Euro Rises on Speculation Germany to Pass Vote on Bailout Fund

Tom Tong29/Σεπ/2011Currency Updates


The dollar rose against the euro and other currencies yesterday as doubts about Europe’s ability to solve its debt crisis drew traders to safer bets. Discouraging news reports from Europe squelched an early rally and stoked demand for lower-risk bets. The dollar is seen as a safe investment mainly because it gives traders access to US Treasury’s. Traders still see Treasury’s as the world’s safest investment, despite a recent downgrade of the US government’s credit rating by Standard & Poor’s.

In other news, Gold declined for the fifth time in six sessions as the dollar’s rebound eroded demand for the metal as an alternative investment, and concerns that the global economy will falter. The greenback rose as much as 0.7 percent yesterday against a basket of currencies.


The euro rose against the dollar on expectations that the German parliament will approve the euro zone rescue fund’s new powers, though scepticism over the long-term stability of the euro zone were expected to check gains. German lawmakers are set to back an expansion of the euro-area rescue fund’s firepower as European officials turn to look at what next steps may be needed to stem the debt crisis. The plan before the lower house in Berlin today would allow the fund to buy bonds of distressed states and offer emergency loans to governments, raising Germany’s guarantees to 211 billion euros ($287 billion) from123 billion euros. The main opposition, Social Democrats and Greens, have said they will vote with Chancellor Angela Merkel’s government, assuring passage.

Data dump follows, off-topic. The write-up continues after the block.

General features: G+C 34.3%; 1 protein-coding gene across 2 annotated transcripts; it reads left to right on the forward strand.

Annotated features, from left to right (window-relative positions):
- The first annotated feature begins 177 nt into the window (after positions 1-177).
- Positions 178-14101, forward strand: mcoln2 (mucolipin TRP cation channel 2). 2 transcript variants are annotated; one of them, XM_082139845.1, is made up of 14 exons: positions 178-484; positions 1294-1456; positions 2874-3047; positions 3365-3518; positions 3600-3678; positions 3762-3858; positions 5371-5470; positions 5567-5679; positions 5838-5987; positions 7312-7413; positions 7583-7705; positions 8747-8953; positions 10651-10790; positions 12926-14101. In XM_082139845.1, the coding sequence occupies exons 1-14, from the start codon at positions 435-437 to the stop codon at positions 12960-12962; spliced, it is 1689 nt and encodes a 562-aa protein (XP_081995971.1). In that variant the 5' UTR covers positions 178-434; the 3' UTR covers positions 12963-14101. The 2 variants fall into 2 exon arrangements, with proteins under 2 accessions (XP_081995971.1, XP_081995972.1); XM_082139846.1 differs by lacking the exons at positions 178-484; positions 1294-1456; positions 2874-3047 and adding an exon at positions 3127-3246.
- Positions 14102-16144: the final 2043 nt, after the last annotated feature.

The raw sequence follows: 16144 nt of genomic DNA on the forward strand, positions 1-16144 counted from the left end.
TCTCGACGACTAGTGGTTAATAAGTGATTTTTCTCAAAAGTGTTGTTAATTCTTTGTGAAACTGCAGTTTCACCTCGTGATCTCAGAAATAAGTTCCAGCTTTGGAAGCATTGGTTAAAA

The Bank of England released its third quarter Secured Lending Survey Wednesday. The report is geared towards financial and credit conditions and there were direct inferences to monetary policy in this statement suggesting that there was need for short-term policy efforts to aid financial stability. Sterling inched up against the dollar on Wednesday on steady buying by sovereign investors, although speculation that the Bank of England will resort to more monetary easing is likely to cap gains. The UK’s proximity to the euro zone debt crisis and the fact that the U.S. dollar is the currency of choice for those seeking safety, means we could see sterling under pressure against the dollar.


Written by Tom Tong

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